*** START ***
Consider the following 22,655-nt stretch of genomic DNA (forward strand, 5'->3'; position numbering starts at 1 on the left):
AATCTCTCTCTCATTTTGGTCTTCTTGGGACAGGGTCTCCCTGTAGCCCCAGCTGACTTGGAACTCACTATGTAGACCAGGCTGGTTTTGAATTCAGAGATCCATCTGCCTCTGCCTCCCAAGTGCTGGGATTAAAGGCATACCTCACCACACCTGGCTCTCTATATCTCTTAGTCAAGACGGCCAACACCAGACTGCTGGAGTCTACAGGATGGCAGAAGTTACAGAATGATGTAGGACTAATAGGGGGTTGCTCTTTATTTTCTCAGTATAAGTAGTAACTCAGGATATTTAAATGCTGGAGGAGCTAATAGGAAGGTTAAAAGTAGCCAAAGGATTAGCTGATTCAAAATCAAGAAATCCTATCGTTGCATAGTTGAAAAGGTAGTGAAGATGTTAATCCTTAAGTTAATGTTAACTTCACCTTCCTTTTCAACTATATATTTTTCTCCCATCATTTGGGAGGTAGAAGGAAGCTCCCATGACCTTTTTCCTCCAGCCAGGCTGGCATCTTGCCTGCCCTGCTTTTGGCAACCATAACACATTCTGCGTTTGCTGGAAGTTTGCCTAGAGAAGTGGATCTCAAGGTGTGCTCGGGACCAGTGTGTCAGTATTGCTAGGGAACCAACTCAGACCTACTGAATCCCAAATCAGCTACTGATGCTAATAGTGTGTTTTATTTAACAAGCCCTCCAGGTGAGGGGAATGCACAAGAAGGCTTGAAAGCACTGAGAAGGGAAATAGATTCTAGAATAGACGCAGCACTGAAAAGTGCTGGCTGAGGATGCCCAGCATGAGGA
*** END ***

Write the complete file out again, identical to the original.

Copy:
Consider the following 22,655-nt stretch of genomic DNA (forward strand, 5'->3'; position numbering starts at 1 on the left):
AATCTCTCTCTCATTTTGGTCTTCTTGGGACAGGGTCTCCCTGTAGCCCCAGCTGACTTGGAACTCACTATGTAGACCAGGCTGGTTTTGAATTCAGAGATCCATCTGCCTCTGCCTCCCAAGTGCTGGGATTAAAGGCATACCTCACCACACCTGGCTCTCTATATCTCTTAGTCAAGACGGCCAACACCAGACTGCTGGAGTCTACAGGATGGCAGAAGTTACAGAATGATGTAGGACTAATAGGGGGTTGCTCTTTATTTTCTCAGTATAAGTAGTAACTCAGGATATTTAAATGCTGGAGGAGCTAATAGGAAGGTTAAAAGTAGCCAAAGGATTAGCTGATTCAAAATCAAGAAATCCTATCGTTGCATAGTTGAAAAGGTAGTGAAGATGTTAATCCTTAAGTTAATGTTAACTTCACCTTCCTTTTCAACTATATATTTTTCTCCCATCATTTGGGAGGTAGAAGGAAGCTCCCATGACCTTTTTCCTCCAGCCAGGCTGGCATCTTGCCTGCCCTGCTTTTGGCAACCATAACACATTCTGCGTTTGCTGGAAGTTTGCCTAGAGAAGTGGATCTCAAGGTGTGCTCGGGACCAGTGTGTCAGTATTGCTAGGGAACCAACTCAGACCTACTGAATCCCAAATCAGCTACTGATGCTAATAGTGTGTTTTATTTAACAAGCCCTCCAGGTGAGGGGAATGCACAAGAAGGCTTGAAAGCACTGAGAAGGGAAATAGATTCTAGAATAGACGCAGCACTGAAAAGTGCTGGCTGAGGATGCCCAGCATGAGGA